Scientists have discovered the physical process in the mouth when chocolate is consumed. As chocolate transforms from a solid into a silky emulsion, many individuals find it seductive. The multidisciplinary research team at the University of Leeds has high expectations that their work could pave the way for a new generation of luxury chocolates that are lower in sugar and calories but maintain the same flavour and consistency.
When chocolate is in the mouth, the experience of chocolate is caused by the manner in which it is lubricated, either by components in the chocolate itself, saliva, or a mix of the two.
As a piece of chocolate makes contact with the tongue almost immediately, fat plays a crucial role. After that, solid cocoa particles are liberated, and they become significant in terms of the tactile feeling; hence, the fat deeper inside the chocolate plays a relatively minor function and may be reduced without affecting the texture or flavour of the chocolate.
The science of lubrication offers mechanical insights into how food feels in the mouth. You can use this information to create foods with improved flavour, texture, or health advantages. Whether chocolate contains 5% or 50% fat, it will still produce droplets in the mouth, which provides the chocolate flavour. However, in each step of lubrication, the location of the fat in the chocolate’s composition is significant, and this topic has received scant attention.
The fat layer must be on the outermost layer of the chocolate; this is of the utmost importance, followed by the effective coating of cocoa particles by fat; these elements contribute to the pleasant texture of chocolate.
Tribology is the study of how different surfaces and fluids interact with one another, the amount of friction that occurs between them, and the role of lubrication, which in this context refers to saliva or liquid chocolate. When chocolate is taken, each of these processes moves from the mouth to the stomach.
On an artificial 3D tongue-like surface created at the University of Leeds, tests were done using a luxury brand of dark chocolate. The investigation was conducted using analytical tools from the tribology engineering discipline, including in situ imaging.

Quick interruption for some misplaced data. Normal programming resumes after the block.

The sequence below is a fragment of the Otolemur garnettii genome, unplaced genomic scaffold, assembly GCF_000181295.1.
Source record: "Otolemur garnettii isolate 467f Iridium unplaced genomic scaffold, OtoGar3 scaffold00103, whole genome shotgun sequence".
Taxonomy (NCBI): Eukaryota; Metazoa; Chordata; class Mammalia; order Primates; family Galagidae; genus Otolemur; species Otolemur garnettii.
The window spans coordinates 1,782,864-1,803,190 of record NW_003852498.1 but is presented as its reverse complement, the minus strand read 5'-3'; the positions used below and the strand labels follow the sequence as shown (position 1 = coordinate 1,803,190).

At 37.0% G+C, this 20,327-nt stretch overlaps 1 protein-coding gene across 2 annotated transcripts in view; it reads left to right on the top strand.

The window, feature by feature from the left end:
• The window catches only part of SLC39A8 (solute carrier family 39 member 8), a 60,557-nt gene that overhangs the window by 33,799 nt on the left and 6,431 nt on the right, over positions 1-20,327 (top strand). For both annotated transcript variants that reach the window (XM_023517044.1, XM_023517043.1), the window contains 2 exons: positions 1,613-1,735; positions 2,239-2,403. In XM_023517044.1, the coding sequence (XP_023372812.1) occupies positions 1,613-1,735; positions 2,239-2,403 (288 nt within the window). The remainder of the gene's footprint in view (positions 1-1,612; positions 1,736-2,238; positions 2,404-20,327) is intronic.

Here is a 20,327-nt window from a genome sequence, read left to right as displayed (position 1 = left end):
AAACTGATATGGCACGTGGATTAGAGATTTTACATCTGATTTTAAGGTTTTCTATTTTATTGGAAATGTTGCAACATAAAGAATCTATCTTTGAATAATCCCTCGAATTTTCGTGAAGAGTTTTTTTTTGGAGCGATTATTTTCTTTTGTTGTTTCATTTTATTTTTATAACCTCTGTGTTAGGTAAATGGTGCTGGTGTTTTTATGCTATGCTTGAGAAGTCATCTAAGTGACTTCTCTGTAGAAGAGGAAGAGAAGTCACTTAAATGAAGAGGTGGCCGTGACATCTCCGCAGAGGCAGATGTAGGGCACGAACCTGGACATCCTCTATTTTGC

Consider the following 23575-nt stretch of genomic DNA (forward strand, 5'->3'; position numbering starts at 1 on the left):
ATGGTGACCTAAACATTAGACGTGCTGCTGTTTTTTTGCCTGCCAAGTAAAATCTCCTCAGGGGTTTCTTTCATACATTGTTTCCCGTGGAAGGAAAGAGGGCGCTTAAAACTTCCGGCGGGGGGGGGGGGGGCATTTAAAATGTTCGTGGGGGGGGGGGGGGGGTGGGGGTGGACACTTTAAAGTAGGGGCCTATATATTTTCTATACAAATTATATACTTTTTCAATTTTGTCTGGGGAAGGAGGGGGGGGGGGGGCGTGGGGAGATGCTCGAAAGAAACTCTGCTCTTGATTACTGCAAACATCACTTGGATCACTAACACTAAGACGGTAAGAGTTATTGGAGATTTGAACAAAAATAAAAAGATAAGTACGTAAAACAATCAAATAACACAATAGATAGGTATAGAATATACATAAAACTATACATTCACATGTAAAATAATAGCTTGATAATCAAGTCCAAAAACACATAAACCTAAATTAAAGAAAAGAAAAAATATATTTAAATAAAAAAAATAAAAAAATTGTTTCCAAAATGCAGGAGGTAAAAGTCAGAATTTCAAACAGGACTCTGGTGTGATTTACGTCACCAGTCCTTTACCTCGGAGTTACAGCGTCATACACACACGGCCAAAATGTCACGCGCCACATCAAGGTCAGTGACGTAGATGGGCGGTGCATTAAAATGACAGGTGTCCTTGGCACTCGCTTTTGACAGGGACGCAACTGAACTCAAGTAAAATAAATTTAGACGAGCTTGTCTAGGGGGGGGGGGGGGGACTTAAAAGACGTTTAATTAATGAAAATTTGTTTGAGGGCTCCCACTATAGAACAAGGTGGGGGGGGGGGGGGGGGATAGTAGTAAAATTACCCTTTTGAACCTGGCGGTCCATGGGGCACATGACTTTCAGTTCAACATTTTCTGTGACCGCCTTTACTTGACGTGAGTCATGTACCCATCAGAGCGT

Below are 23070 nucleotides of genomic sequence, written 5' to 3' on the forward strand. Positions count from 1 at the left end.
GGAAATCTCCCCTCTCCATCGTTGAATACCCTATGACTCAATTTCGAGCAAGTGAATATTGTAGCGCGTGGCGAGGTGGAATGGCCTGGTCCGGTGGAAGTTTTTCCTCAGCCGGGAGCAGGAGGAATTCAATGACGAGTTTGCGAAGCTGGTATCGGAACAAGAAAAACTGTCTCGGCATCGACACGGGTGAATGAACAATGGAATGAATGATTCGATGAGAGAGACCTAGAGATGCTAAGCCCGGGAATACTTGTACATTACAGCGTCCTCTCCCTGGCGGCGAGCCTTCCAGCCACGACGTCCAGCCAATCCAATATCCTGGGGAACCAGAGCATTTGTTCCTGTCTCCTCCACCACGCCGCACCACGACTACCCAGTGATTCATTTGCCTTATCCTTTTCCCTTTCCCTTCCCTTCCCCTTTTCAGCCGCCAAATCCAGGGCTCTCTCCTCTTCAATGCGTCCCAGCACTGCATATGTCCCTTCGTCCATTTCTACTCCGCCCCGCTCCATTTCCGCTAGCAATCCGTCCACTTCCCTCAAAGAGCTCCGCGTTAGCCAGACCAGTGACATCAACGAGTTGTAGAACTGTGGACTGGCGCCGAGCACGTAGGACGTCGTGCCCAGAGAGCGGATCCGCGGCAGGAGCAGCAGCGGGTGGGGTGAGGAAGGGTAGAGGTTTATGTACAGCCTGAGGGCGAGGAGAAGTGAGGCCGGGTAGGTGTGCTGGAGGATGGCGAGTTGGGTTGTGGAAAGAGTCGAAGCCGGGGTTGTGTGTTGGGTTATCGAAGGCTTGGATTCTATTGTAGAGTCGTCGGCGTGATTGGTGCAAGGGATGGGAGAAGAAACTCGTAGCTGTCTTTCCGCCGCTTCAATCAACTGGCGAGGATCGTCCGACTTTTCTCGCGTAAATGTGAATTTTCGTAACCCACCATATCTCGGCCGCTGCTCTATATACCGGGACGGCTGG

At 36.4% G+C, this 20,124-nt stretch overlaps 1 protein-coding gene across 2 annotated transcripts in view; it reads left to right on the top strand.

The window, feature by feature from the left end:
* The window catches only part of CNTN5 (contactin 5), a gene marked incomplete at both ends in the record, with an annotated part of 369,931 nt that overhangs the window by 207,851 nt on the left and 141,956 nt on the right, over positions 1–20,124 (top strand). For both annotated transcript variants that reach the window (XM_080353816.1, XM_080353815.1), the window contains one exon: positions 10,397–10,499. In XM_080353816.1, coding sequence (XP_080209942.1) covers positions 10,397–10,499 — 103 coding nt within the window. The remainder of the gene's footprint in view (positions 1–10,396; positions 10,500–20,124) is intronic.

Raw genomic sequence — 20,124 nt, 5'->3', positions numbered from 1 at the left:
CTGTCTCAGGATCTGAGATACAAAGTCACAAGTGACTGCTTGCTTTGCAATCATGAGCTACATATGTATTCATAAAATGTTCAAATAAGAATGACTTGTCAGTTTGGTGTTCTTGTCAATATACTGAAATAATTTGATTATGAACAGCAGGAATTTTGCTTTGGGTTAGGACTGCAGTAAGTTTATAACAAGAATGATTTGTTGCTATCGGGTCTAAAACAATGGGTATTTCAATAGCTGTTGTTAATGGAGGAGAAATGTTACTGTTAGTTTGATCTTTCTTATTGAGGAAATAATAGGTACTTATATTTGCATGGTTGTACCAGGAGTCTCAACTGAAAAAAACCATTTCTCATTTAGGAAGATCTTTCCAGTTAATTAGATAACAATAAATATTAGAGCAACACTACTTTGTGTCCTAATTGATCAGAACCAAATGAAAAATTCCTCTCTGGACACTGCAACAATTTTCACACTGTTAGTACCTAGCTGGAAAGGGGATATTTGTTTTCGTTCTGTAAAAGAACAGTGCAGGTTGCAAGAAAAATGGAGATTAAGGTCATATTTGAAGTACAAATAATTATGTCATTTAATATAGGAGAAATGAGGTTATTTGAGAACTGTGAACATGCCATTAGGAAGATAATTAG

When chocolate touches the tongue, it releases a fatty coating that covers the tongue and other oral surfaces. This fatty coating is responsible for the chocolate’s silky texture throughout its consumption.
Dr Siavash Soltanahmadi, who is the lead researcher for this study and works at the School of Food Science and Nutrition at the University of Leeds, says that with an understanding of the physical mechanisms that occur when people consume chocolate, authors believe that a new generation of chocolate can be created that offers the same texture and sensation as high-fat chocolate but is a healthier option.
The researchers suggest that producers may minimise dark chocolate’s overall fat level through intelligent design. Dark chocolate can be manufactured in a gradient-layered architecture with fat coating the surface of chocolates and particles to provide the desired self-indulgent sensation without adding excessive fat to the chocolate’s body.
According to data from the business intelligence firm MINTEL, chocolate sales in the United Kingdom are expected to increase over the next five years. Between 2022 and 2027, sales are projected to increase by 13% to reach £6.6 billion.
The physical approaches employed in the study might be used in the investigation of other foods that experience a phase transition, in which a material transforms from solid to liquid, such as ice cream, margarine, and cheese.